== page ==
RocketmanAs I alluded to in a recent post there is a plethora of music homage movies set for release in 2019, Rocketman is one such feature which centers on the musical-life of Elton John. This review does contain spoilers so if you intend on seeing this movie then I would be reluctant to read further because knowing as little as possible about Rocketman’s unique modus operandi would in my estimation pay the audience member inestimable entertainment dividends.

I went into this movie with trepidation because as I mentioned in my previous post from having gleaned the trailer I didn’t see Elton John in Taron Egerton. However, part way into Rocketman I was relieved to find myself fully immersed in Egerton’s portrayal of Elton. I remarked to my partner in one of the movies highlights (and there is a swathe of them) how it was though I was watching Elton John in person, when Egerton as Elton Elton uncannily finds the musical essence of Bernie Taupín’s lyrics in arguably Elton john’s greatest love song ‘Your Song’.
Edited: Since writing this post, movie clips from Rocketman have been released on you tube including the scene described above:

One of the criticisms I read about Rocketman was how it seemed to get too bogged down into Elton’s addictions, self-loathing, and over-indulging a victim-hood narrative. I won’t pretend it doesn’t delve deeply into Elton’s negative excesses, however what sets Rocketman apart from a over-sentimental and forbearing daytime drama, is each time our Elton hits rock bottom, his music pulls us (the audience) out of it in most unexpected and often peculiarly humorous ways.  It doesn’t encroach the abyss where the dark is too cumbersome we are unable to forge our way out of it. That is what I think is Rocketman’s shining achievement.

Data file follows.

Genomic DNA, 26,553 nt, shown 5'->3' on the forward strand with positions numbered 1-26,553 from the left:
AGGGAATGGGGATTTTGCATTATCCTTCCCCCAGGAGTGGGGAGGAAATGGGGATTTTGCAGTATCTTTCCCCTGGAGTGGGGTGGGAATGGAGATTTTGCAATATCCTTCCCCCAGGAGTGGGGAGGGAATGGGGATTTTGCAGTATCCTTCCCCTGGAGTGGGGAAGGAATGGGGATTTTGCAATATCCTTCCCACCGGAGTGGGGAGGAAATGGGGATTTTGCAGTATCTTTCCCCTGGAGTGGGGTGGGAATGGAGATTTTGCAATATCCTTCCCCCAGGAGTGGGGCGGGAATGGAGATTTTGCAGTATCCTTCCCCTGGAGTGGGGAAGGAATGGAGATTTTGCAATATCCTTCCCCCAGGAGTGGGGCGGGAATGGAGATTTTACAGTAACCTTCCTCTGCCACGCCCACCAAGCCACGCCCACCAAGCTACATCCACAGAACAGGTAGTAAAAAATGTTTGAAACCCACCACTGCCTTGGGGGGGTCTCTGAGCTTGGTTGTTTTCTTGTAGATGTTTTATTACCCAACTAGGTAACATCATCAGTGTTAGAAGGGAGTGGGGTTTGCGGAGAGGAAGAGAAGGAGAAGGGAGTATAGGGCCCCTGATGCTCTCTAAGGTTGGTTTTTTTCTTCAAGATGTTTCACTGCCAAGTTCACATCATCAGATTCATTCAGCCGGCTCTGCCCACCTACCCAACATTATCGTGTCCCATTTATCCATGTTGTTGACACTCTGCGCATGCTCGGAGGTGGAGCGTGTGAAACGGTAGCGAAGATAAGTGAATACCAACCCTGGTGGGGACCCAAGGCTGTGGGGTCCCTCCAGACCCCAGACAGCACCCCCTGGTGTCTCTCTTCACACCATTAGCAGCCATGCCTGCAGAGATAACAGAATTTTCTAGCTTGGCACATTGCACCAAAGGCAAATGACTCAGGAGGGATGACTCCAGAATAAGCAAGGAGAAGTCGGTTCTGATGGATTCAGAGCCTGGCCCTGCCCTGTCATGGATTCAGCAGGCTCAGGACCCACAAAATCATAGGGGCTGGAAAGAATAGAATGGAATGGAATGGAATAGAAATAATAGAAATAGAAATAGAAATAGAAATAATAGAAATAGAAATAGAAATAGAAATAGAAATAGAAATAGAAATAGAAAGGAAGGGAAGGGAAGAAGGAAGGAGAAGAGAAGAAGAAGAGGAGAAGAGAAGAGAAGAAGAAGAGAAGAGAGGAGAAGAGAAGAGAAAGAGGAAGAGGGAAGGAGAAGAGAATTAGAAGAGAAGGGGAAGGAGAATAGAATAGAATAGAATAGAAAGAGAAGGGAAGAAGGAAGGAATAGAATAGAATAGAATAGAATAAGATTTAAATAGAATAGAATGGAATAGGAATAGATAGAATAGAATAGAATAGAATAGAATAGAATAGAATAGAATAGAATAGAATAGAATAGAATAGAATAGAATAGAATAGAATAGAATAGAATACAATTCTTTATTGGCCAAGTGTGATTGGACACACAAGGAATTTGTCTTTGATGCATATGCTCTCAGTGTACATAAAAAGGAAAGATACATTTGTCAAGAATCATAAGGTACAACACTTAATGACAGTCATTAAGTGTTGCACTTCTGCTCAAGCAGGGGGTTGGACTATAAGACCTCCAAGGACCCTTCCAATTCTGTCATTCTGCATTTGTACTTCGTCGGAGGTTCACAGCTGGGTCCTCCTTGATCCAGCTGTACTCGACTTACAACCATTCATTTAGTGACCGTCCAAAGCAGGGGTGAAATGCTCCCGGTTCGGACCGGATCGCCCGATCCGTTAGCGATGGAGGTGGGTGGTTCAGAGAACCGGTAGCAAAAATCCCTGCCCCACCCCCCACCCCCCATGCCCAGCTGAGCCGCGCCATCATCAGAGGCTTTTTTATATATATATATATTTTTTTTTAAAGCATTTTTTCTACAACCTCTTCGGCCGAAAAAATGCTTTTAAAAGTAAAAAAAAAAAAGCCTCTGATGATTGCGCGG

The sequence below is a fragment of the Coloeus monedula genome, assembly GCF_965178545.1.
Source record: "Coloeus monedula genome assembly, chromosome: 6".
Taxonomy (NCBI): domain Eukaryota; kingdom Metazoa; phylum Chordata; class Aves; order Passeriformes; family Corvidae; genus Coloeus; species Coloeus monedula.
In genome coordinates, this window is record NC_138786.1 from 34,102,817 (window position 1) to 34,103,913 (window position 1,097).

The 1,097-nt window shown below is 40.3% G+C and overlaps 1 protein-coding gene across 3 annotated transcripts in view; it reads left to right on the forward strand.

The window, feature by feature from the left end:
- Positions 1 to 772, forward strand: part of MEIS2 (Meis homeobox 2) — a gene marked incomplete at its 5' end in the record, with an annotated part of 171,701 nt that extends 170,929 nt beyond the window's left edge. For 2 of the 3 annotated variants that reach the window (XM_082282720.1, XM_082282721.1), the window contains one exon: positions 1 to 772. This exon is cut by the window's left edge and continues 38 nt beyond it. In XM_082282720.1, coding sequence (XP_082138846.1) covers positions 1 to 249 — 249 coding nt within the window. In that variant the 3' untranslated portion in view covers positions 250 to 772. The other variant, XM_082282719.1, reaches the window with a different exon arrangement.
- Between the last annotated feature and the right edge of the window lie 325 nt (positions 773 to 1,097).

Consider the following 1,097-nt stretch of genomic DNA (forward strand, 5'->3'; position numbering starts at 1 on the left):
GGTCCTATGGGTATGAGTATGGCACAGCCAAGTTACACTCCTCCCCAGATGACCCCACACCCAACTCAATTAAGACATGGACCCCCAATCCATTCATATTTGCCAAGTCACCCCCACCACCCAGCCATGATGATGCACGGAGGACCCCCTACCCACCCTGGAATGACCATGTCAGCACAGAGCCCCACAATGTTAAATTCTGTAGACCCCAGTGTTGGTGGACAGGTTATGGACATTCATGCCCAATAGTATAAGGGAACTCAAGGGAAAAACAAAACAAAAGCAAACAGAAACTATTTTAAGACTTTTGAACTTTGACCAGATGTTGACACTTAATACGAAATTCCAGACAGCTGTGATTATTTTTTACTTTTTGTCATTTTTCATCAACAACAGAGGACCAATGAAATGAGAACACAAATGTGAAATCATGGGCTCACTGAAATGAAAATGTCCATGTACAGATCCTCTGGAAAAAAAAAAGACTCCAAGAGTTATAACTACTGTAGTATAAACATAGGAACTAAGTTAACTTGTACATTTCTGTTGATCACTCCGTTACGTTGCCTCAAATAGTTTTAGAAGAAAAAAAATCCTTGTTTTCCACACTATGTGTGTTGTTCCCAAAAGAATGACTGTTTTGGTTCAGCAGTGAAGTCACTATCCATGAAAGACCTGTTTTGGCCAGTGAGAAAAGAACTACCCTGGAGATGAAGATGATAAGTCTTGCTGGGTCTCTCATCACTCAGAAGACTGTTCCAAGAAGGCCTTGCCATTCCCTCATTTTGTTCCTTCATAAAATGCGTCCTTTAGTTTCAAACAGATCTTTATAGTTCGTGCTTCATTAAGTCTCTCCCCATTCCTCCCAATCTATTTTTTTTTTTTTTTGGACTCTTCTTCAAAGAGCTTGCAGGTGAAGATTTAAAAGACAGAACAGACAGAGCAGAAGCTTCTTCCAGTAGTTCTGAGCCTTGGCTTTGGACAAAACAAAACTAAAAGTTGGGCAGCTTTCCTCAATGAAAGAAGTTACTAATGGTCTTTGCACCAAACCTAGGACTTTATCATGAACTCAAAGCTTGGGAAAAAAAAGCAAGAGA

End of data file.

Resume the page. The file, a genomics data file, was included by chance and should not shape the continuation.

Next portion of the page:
The other aspect of Rocketman which I wasn’t expecting at all, is that it is essentially a ‘musical-odyssey’. Rocketman isn’t a by the numbers – drama scene followed by drama scene leading to a climax concert package rather it flies in the face of conventional music-bio films. The principle cast members contribute to the musicality of John’s timeless classics and most scenes transform into extremely originally and well-choreographed mini-musical productions. It doesn’t try to replicate Elton or his music, rather it becomes its own fantastical beast as it were and something that stands up on its own two feet.

Rocketman isn’t without its flaws and there are moments which I felt were slow-going, but I think Taron Egerton did a tremendous job inhabiting Elton. While his voice doesn’t ascend to the richness of the real Elton, his singing and dancing talents are showcased wonderfully. His brotherly relationship with Bernie Taupin is gorgeously woven into the story. You get a real sense of how extraordinary their chemistry and love for one another must have been. The depiction of the various epochs were expertly detailed and rendered to give the viewer a sense they were watching actual musical-history in the making. While there are too many grandiose scenes to describe here, one that particularly stood out for me is where Elton ‘in recovery’ makes amends with his younger Reginald Dwight self and family and friends. It is truly transformational and captivating viewing.

There is no doubt that Elton John himself had his hands all over this movie, but rather  than seeing it as a negative I like to think that his flair and flamboyance were somehow inculcated into its making which a movie like this so desperately needs stamped into it. Any contemporary musical enthusiast should make Rocketman a must-see movie, in the cinema particularly where the richness of the sound, production and cinematography can be fully immersed.

Elton John: I never thanked you, Bernie.

Bernie Taupin: No. I love you, man. Always have, always will.

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Posted in Movies and TV, Music